Devotion # 5
Devotion # 5
Mepas, G.p.
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La Belle Cuisine - More Chocolate Treats

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Chocolate Temptation




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Temptation, 1877
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Chocolate Desserts
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Leila, 1892
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La Belle Cuisine


Chocolate Temptation

Adapted from Ladurée

Paris Sweets: Great Desserts
from the City's Best Pastry Shops

by Dorie Greenspan, 2002, Broadway Books/Random House

“I’ve come to think of this cake as ‘the ooh-là- là dessert’ because the first time I made it – it capped a dinner for slim fashionable women in Paris – I brought it out
to a chorus of ooh-là- làs. I know that ‘ooh-là- là’ is not an extraordinary response
to the arrival of dessert, especially if the dessert is homemade, as it rarely is in Paris, when great pâtisseries are plentiful. But, while I might concede an ooh-là- là or two to politesse, there is no doubt that the requests for seconds were sheer childish delight. The cake lived up to its name: it was irresistible temptation.
This cake is also as elegant as Ladurée, the pâtisserie in which it was created. It is a tall layer cake, almost American in its looks but completely French in its conception, composition, and refined good taste. For this cake, pastry chef Philippe Andrieu starts with a light but richly flavored cocoa cake that is cut into three layers. Each layer gets saturated with a chocolate syrup – think of it as bathing the cake in hot cocoa – spread with raspberry jam (choose one that has seeds; it will have more taste and more interest), and then topped with a bittersweet chocolate ganache that is made even more alluring by the addition of raspberry purée – bottled, frozen, or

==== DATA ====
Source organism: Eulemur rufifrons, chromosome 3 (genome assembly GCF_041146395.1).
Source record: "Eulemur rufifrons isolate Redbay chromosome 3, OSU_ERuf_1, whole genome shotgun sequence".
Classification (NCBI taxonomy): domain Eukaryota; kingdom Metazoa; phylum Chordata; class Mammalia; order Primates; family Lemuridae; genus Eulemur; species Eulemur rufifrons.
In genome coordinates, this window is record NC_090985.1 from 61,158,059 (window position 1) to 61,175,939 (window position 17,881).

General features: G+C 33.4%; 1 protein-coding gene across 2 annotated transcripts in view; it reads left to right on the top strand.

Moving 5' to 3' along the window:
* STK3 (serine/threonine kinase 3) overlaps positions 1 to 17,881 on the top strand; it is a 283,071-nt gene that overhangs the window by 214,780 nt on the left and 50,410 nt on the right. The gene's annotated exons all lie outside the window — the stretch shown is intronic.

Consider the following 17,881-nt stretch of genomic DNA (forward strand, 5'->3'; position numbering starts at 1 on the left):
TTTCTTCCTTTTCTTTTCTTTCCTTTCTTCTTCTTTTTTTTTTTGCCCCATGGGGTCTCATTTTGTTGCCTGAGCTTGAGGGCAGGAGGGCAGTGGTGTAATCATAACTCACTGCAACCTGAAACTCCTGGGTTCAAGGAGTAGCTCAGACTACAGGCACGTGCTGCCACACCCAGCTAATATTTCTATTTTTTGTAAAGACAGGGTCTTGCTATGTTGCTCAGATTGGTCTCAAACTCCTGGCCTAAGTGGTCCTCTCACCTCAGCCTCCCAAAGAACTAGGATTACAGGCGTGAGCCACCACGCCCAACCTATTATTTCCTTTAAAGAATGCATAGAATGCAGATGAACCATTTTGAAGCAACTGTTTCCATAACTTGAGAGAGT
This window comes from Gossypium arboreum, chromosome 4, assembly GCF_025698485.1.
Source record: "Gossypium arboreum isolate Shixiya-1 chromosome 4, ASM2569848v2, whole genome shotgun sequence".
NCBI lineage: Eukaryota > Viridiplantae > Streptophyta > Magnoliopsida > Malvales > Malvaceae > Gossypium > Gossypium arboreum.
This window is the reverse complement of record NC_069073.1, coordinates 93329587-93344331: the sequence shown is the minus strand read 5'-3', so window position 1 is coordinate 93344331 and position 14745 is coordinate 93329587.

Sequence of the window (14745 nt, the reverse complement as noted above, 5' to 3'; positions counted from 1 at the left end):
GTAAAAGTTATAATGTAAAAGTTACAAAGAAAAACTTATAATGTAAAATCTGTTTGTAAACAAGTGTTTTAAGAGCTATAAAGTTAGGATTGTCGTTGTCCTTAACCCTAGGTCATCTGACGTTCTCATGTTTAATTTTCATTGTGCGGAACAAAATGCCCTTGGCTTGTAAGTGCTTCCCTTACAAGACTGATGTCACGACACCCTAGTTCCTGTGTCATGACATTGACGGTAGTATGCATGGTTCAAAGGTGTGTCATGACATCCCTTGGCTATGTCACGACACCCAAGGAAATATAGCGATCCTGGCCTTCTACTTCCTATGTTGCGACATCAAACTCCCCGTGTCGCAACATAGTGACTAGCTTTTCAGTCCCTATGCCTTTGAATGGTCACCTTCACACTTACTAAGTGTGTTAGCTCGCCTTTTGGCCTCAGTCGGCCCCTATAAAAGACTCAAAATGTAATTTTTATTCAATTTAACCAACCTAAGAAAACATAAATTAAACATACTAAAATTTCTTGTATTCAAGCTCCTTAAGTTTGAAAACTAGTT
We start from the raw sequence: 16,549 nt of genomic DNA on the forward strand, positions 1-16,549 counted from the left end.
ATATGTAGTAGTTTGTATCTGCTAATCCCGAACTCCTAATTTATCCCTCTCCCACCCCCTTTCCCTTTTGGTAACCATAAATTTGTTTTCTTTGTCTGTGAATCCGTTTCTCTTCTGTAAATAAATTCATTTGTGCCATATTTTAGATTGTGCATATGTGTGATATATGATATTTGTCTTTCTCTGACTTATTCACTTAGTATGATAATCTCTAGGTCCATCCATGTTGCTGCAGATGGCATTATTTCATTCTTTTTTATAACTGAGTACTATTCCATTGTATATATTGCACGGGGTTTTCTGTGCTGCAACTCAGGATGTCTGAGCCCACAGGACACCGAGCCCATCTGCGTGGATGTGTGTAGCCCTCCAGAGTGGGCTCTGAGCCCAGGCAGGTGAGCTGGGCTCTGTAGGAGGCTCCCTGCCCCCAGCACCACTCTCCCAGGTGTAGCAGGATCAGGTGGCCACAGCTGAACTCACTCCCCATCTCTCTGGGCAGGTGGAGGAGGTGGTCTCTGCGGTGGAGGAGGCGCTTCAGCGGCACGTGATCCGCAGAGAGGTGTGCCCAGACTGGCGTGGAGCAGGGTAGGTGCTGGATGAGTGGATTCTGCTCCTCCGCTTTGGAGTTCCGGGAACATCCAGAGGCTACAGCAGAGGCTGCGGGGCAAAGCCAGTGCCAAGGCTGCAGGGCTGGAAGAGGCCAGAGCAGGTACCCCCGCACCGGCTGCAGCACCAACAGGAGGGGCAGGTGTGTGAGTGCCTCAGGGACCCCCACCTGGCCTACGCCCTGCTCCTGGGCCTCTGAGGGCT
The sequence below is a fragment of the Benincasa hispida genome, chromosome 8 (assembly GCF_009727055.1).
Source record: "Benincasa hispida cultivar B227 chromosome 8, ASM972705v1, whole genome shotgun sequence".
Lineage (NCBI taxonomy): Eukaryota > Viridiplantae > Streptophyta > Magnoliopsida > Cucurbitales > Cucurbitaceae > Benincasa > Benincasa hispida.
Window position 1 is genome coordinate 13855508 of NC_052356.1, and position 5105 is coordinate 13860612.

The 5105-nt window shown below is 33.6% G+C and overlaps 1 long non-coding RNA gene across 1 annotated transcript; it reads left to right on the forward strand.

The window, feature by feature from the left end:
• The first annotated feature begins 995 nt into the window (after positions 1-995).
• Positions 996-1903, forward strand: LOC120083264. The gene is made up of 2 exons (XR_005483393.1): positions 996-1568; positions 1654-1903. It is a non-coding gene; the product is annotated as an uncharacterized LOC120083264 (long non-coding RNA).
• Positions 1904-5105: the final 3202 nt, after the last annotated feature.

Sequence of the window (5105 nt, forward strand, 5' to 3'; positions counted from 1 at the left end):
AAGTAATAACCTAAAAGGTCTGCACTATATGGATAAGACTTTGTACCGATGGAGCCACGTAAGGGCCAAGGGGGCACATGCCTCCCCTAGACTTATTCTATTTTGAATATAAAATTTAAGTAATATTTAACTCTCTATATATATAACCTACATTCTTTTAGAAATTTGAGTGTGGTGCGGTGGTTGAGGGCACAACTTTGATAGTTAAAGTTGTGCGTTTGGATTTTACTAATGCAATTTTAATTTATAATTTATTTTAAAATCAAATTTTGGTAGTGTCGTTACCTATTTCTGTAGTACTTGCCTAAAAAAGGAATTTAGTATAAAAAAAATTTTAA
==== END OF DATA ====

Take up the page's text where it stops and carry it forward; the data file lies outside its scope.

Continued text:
made from fresh berries with the zap of a blender. After the cake is constructed, it
is chilled (overnight is best) and finished with a smooth chocolate glaze – and, if
you want, a tousle of red raspberries.”

The cake
1/3 cup (30 grams) Dutch-processed cocoa powder
1/4 cup (30 grams) all-purpose flour
2 1/2 tablespoons (25 grams) potato starch
(available in the baking or kosher foods
section of most supermarkets)
5 large eggs, separated, at room temperature
3/4 cup (150 grams) sugar
2 large egg yolks, at room temperature
5 tablespoons (2 1/2 ounces; 70 grams)
unsalted butter, melted and cooled

The cocoa syrup
3/4 cup (180 grams) water
1/2 cup (100 grams) sugar
1/4 cup (25 grams) Dutch-processed
cocoa powder

The filling
9 1/2 ounces (270 grams) bittersweet
chocolate, finely chopped
1 1/2 cups loosely packed (6 1/4 ounces;
180 grams) fresh red raspberries or
3/4 cup (6 1/4 ounces; 180 grams)
raspberry purée
3/4 cup (180 grams) heavy cream
7 tablespoons (3 1/2 ounces;100 grams) unsalted
butter, at room temperature
About 1/3 cup (about 115 grams) best-quality
red raspberry jam with seeds

The glaze and finish

4 ounces (115 grams) bittersweet chocolate,
finely chopped
1/2 cup (125 grams) heavy cream
2 tablespoons (25 grams) sugar
2 tablespoons (25 grams) water
Fresh red raspberries for decoration (optional)

1. To make the cake: Center a rack in the oven and preheat the oven to
350 degrees F (180 degrees C). Butter a 9-inch (24-cm) springform pan,
dust with flour, shake out the excess, and put the pan on a parchment-
lined baking sheet. Sift together the cocoa, flour, and potato starch and
set aside.
2. Working in a mixer fitted with the whisk attachment, beat the egg whites until they hold soft peaks. Still beating, ad 1/4 cup (50 grams) of the
sugar in a steady stream, and continue to beat until the whites are firm
but still glossy.
3. In a large mixing bowl, beat the egg yolks and the remaining 1/2 cup
(100 grams) sugar together with a whisk until well blended and smooth.
Switch to a rubber spatula and stir in one-third of the beaten whites to
lighten the batter. Next, gently fold in the melted butter, followed by
the sifted dry ingredients. Finally, working with a light touch, fold in
the remaining egg whites.
4. Scrape the batter into the pan, slide the baking sheet into the oven, and